Kristen Meinzer is culture producer for The Takeaway and co-host of The Takeaway's Movie Date podcast.
It’s Valentine’s Day, and I can’t think of a better time to discuss what’s come to be known as the Best Actress Oscar Curse. No doubt, you’ve heard about it by now. If you haven’t, here’s a little crash course, starting with Sandra Bullock.
As you may recall, last year, just days after she won the Best Actress Oscar for "The Blind Side," Bullock’s seemingly solid marriage to Jesse James was suddenly on the rocks. Questions and theories emerged: Was James so intimidated by his wife’s success (and big, shiny statue) that he felt the need to massage his ego with another woman? Did their crumbling marriage have broader implications about relationships in which women are more successful than their partners? And, perhaps most important to Oscar-watchers and winners: Is there a Best Actress Oscar Curse?
All evidence seemed to point to the answer being yes on the last question. Of the past decade’s Best Actress winners, including Bullock, half separated from their husbands shortly after their wins. Among them: Kate Winslet (2008’s winner for “The Reader,” former wife of Sam Mendes), Reese Witherspoon (2005’s winner for “Walk the Line,” former wife of Ryan Phillippe), Hillary Swank (2004’s winner for “Million Dollar Baby” and 1999’s winner for “Boys Don’t Cry,” former wife of Chad Lowe), and Halle Berry (2001’s winner for “Monster’s Ball,” former wife of Eric Benet).
Since the discovery of the Best Actress Oscar Curse, numerous articles have been written on the so-called phenomenon. On the more controversial end was a piece in last year’s New York Times called “The Sandra Bullock Trade” by David Brooks. It asked: Would you exchange a tremendous professional triumph for a severe personal blow? (The controversy stemmed from the article’s implication that the two go hand-in-hand).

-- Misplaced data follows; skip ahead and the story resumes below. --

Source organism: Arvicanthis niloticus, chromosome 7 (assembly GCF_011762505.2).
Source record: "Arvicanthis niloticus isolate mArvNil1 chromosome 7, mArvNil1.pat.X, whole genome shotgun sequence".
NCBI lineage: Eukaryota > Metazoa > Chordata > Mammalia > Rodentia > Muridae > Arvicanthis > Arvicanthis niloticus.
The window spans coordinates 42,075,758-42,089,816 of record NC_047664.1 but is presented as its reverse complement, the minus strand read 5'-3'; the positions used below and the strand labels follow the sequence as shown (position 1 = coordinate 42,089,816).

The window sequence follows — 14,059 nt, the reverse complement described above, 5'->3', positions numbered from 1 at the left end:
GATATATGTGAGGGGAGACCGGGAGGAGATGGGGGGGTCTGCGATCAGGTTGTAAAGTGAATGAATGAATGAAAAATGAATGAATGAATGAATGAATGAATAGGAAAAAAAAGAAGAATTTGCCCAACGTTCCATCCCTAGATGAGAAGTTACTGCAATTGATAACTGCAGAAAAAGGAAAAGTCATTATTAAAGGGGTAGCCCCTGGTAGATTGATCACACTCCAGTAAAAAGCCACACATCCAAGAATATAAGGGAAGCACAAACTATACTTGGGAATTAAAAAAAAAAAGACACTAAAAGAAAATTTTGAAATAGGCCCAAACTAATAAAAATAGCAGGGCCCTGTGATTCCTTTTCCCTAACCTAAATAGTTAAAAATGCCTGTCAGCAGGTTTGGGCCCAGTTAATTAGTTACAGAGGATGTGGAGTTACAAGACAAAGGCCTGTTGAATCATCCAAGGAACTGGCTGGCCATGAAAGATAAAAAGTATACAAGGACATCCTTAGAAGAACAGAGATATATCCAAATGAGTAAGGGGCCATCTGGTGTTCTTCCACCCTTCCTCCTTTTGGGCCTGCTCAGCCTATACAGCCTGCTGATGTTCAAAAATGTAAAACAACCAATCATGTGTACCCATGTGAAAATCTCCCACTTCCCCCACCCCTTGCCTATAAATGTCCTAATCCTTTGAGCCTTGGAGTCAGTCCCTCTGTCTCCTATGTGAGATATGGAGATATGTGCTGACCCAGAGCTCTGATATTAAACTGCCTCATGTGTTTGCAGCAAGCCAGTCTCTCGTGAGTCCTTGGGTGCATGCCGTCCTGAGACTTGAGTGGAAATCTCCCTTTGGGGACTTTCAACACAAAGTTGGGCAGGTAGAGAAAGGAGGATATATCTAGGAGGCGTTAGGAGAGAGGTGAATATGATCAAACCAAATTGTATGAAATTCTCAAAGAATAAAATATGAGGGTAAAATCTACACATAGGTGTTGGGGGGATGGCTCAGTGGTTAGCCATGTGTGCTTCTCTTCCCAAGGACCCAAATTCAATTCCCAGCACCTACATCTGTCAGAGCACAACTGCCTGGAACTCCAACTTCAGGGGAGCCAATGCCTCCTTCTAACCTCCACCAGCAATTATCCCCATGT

On the more scholarly end is a recent piece, also in The New York Times, by Catherine Rampell called “The Oscar Curse: Or, Why it Stinks to Be A Successful Woman.” In her heavily researched piece, Rampell looks at Academy Award winners and nominees going back to 1936. Through charts and hard numbers, she illustrates that a Best Actress winner’s risk of divorce is 1.68 times the risk of a non-winning Best Actress nominee (incidentally, there was no substantial difference in divorce rates for Best Actor winners and non-winning nominees).
In short, the Best Actress Oscar Curse seems real.
But I can’t help but wonder if the curse might eventually age itself out, and do so sooner rather than later. Here’s why: It’s not 1959 (or even 2009) anymore. Men, particularly younger men, are accustomed to their women being successful, and almost half the time, according to some surveys, being more successful than them. For example, a new poll by Women’s Health magazine found that 49 percent of heterosexual American women surveyed think they are doing much better in their career than the man in their life. 70 percent of surveyed women said they “don't need for their partner to have more career success than they do.” And, according to Women's Health editor Lisa Bain, the majority of men “don't feel threatened by their [women’s] success — they're more likely to get a kick out of it.”
If Oscar winners are anything like the rest of us (and let’s pretend for a minute that they are), this means Natalie Portman and her choreographer fiance Benjamin Millepied may have a chance of making it work, after February 27th.
Happy Valentine’s Day, Nat and Ben - and all you other Oscar lovers out there, as well.